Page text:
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Morning Call: pick of the papers

The ten must-read comment pieces from this morning's papers.

The ten must-read comment pieces from this morning's papers.

1. Britain is betraying its values in its response to the Egyptian coup (Daily Telegraph)

William Hague can't tell the truth about Morsi's departure for fear of upsetting the US, writes Peter Oborne.

2. Voters are disdainful of politics and will not pay for state funding of parties (Independent)

Last week it was Ed at bay in PMQs, now it’s Cameron, writes Steve Richards. Both leaders are vulnerable over party funding.

3. Miliband is emerging as the true heir to Blair (Daily Telegraph)

By moving to loosen Labour's links to the unions, the leader is gambling everything, says John McTernan.

4. Why women part-timers should be full-time ball-breakers (Guardian)

Sexism probably explains the low status of working mothers, writes Zoe Williams. But it's also their reluctance to assert what a blessing their hours are.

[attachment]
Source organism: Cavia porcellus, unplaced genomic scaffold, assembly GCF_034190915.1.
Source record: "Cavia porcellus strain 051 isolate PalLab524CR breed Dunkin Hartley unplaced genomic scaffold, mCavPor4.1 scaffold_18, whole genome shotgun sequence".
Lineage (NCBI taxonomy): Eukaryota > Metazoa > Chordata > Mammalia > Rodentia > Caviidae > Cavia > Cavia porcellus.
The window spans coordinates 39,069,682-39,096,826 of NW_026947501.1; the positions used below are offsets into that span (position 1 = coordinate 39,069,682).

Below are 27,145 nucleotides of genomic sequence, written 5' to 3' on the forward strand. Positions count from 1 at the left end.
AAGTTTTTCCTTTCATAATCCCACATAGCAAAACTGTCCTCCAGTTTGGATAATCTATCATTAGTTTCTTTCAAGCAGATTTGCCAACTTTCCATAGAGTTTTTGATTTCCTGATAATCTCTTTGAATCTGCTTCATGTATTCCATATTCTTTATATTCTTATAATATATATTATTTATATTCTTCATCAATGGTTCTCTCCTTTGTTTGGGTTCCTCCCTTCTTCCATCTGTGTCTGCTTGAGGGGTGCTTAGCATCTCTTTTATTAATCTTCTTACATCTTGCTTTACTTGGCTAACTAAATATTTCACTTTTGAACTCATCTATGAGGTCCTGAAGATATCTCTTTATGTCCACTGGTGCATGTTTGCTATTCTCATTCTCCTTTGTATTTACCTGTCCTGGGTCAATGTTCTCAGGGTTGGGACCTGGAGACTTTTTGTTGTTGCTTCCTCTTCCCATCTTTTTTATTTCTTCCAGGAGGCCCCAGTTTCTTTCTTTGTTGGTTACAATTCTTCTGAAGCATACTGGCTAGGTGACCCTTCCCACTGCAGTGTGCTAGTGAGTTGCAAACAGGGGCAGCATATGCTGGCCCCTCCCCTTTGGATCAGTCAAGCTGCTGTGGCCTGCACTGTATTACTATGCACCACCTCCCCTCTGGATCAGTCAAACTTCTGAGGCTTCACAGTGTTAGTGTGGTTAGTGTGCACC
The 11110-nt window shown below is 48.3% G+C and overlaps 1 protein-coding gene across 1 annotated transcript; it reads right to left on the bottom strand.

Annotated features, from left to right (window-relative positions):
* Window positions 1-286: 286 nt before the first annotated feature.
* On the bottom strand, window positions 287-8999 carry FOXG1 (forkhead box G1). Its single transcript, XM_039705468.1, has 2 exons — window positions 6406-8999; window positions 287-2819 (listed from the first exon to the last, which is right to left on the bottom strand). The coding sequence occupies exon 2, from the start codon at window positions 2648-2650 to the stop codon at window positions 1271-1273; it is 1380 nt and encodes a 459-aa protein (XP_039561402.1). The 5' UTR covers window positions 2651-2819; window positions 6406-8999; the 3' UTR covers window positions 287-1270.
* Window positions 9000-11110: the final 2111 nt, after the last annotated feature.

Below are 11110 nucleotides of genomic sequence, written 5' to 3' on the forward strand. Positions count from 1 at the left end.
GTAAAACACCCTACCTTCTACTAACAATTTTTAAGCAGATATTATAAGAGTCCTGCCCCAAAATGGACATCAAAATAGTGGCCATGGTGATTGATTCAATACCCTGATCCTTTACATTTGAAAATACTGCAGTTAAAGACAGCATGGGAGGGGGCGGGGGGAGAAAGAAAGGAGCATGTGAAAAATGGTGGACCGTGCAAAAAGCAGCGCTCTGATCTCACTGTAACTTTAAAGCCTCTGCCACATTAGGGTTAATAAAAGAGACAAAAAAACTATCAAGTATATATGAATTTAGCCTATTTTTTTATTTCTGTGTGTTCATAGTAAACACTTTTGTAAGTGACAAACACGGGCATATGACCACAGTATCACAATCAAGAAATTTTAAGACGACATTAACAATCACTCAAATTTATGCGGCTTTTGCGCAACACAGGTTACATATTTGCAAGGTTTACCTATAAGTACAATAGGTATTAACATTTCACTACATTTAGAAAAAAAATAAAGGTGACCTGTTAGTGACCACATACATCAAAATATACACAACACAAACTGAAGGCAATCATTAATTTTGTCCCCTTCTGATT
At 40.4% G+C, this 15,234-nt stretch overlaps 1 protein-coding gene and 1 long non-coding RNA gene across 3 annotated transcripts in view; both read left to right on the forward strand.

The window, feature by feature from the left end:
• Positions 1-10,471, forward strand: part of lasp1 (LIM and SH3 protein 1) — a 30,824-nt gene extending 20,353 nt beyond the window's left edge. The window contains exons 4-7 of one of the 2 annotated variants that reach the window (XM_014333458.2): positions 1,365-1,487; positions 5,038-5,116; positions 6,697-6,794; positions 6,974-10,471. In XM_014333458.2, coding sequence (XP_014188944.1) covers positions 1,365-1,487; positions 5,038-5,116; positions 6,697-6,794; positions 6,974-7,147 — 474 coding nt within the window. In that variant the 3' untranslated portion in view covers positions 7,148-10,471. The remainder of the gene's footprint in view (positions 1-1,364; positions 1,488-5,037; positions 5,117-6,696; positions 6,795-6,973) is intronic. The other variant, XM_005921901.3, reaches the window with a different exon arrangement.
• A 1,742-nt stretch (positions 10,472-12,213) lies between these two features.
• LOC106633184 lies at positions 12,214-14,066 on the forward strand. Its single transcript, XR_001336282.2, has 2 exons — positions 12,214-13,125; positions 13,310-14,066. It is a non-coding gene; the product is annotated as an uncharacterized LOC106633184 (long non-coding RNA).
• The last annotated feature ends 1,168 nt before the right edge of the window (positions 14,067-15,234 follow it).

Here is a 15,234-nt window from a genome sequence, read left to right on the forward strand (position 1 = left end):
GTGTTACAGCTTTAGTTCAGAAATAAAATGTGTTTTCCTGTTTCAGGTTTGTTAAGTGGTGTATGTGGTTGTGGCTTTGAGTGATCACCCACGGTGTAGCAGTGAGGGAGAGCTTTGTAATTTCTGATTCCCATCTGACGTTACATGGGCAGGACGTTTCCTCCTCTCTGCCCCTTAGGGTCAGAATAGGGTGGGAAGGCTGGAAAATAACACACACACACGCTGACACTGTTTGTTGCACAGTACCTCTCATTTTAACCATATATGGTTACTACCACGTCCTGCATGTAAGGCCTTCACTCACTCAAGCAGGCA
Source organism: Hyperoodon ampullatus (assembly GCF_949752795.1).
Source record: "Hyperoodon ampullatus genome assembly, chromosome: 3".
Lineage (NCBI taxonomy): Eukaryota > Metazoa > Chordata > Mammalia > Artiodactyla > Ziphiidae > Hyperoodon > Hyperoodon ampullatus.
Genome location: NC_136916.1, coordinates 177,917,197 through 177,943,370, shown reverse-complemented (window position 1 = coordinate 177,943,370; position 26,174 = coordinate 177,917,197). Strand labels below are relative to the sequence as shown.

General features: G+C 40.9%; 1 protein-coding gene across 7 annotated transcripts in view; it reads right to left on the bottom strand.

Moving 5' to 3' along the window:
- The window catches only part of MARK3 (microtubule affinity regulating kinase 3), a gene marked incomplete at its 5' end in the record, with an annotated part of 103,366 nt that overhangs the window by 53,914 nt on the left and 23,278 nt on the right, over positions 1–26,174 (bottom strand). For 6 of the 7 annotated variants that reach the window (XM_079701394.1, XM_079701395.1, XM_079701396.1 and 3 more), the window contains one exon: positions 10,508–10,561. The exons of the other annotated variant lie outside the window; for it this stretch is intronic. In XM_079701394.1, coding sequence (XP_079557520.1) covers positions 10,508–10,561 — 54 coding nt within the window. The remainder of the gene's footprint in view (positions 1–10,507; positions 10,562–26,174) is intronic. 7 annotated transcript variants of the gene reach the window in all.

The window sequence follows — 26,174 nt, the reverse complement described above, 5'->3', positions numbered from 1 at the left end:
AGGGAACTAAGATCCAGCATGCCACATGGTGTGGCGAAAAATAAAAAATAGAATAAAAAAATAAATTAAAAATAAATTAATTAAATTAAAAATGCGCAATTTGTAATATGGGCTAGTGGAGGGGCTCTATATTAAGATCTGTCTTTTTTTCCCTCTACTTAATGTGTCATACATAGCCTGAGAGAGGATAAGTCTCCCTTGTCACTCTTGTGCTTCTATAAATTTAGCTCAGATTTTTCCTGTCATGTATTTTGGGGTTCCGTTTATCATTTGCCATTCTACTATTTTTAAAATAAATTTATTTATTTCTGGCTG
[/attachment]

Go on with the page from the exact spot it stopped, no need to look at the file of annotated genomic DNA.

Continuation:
5. Political Islam faces its sternest test (Financial Times)

There is no evidence that Arabs believe Wahhabism is the future, says David Gardner.

6. Wisdom or piffle, we've a right to see what 'Disgusted of Highgrove' writes to ministers (Daily Mail)

The public has an interest in knowing how, and where, Prince Charles has tried to exercise influence, says Stephen Glover.

7. There’s no cure to the health spending paradox (Times)

At the same time as it gets cheaper to do IVF or cataracts, our constant innovations will inevitably push up budgets, writes Matt Ridley.

8. Can Ed Miliband give England a political voice at last? (Guardian)

The English identity is much more complex and progressive than the saloon-bar Farageism it is too often depicted as, writes Martin Kettle.

9. I want to be greener. But does the government? (Independent)

When it came into office in 2010, the "greenest government ever" promised to boost the use of low and zero emission vehicles, writes Jane Merrick. But take up is a painfully slow crawl.

10. Welcome to the geopolitics of trade, where Dr Pangloss meets Machiavelli (Guardian)

For the sake of Britain's own unemployed, we need a new transatlantic trade deal, writes Timothy Garton Ash. But not so we can also gang up on China.